The Control of Infectious Disease Bill has been rejected by Governors, Doctors and Labour during a public hearing on Wednesday.
The Bill seeks to repeal the Quarantine Act of 1926, the Nigeria National Health Act (2004), National Programme on Immunisation Act (2004) and the Environmental Health Officers (Registration ETC) of 2002.
The Nigeria Governors’ Forum (NGF), the Nigeria Labour Congress (NLC), the Trade Union Congress (TUC) and the Nigerian Medical Association (NMA) opposed the bill, which passed second reading on April 28.
The NGF Chairman and Ekiti State Governor Kayode Fayemi said the NGF believes the bill is undemocratic as it conflicts with the Constitution and l gives governors scant operational space to manoeuvre.
“This Bill takes away the only authority the governors have to take specific steps and measures in their domains during an outbreak of infectious disease,”
“The public should have an opportunity to participate in the formulation of policies and laws and implementation should be open and clear to promote public trust which is crucial for preventing infection spread.’’ he said.
He further argued that the NGF is concerned that the governors were not consulted before putting the Bill together.
“Any intervention seeking to provide a comprehensive legal and policy framework to ensure the effective management of cases involving infectious diseases…must be conducted within the context of the federation, carrying every stakeholder along and holding extensive consultations.’’
“The NGF is concerned that the governors were not consulted in putting the Bill together, neither was any role created for them, in utter disregard for their constitutional functions,” Fayemi said.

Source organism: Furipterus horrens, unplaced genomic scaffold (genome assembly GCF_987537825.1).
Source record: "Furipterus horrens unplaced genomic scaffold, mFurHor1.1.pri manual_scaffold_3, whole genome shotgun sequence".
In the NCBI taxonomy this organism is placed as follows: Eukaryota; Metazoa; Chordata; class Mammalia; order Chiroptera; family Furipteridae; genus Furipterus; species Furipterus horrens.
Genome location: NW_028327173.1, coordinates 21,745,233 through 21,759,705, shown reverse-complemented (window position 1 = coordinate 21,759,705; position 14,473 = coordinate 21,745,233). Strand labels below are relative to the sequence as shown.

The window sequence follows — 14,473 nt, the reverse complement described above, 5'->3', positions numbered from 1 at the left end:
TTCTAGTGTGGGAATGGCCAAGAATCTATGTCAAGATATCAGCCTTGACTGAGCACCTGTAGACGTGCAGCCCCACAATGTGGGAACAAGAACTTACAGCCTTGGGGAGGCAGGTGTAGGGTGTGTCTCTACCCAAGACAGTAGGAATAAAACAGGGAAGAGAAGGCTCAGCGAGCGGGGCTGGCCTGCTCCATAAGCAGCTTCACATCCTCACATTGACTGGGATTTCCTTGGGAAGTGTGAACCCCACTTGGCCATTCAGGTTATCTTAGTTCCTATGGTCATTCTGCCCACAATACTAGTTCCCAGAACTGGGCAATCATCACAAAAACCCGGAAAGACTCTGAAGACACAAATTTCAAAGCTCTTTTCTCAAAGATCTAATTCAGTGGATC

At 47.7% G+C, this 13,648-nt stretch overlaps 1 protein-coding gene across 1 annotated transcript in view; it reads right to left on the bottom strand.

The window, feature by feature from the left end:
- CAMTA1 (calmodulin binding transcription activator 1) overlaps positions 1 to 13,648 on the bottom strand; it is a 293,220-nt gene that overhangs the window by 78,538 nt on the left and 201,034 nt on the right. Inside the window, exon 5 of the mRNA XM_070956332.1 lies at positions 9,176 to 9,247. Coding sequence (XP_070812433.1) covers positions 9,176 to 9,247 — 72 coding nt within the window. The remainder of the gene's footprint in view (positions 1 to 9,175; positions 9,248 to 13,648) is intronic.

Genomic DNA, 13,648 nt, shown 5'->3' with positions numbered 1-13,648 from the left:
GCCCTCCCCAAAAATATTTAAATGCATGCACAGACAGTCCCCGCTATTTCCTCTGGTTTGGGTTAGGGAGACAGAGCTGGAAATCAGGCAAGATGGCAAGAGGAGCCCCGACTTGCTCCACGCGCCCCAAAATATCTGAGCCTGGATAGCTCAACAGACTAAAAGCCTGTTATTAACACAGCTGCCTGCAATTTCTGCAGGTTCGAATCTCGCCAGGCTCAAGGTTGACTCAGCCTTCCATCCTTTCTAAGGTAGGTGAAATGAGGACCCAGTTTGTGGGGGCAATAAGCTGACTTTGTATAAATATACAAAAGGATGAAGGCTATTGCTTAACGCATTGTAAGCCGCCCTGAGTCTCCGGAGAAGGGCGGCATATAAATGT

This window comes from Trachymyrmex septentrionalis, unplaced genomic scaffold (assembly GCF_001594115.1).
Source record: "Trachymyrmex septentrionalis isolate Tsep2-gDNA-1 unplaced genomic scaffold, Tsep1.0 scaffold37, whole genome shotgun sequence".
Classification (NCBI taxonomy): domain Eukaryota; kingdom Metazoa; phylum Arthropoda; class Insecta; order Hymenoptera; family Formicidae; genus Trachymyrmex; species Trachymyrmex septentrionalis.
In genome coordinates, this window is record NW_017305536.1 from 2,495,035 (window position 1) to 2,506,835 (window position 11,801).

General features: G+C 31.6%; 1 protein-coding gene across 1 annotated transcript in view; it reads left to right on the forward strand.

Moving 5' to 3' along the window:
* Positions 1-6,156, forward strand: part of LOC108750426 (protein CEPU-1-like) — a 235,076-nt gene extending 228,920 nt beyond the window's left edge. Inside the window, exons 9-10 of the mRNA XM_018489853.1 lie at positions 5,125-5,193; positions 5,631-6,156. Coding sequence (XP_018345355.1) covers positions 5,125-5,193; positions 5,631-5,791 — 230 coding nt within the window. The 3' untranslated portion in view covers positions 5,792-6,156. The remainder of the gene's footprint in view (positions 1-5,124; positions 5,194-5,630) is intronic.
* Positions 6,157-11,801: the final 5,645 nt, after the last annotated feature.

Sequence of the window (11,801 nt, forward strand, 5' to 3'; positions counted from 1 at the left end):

Likewise, the NMA disagreed with many aspects of the Bill, such as compulsory invasive medical examination.
Through its President, Prof. Innocent Ujah, the association faulted the provision for compulsory treatment or vaccination, saying it is against the ethics of the profession.
Also, Wabba who represented the Organised Labour, said the bill could be turned into a tool of oppression and disregard of the fundamental rights of Nigerians.
“Having read through the Bill, the only reinforcing and overwhelming voice is that of dictatorship.’’
“In presenting this memorandum, we choose to uphold our concern that the claim of commitment to the protection of public health and safety does not turn out to be an excuse for the provision of a tool in the hand of an autocrat, empowered to ride roughshod over the fundamental rights of the Nigerian People,” he said.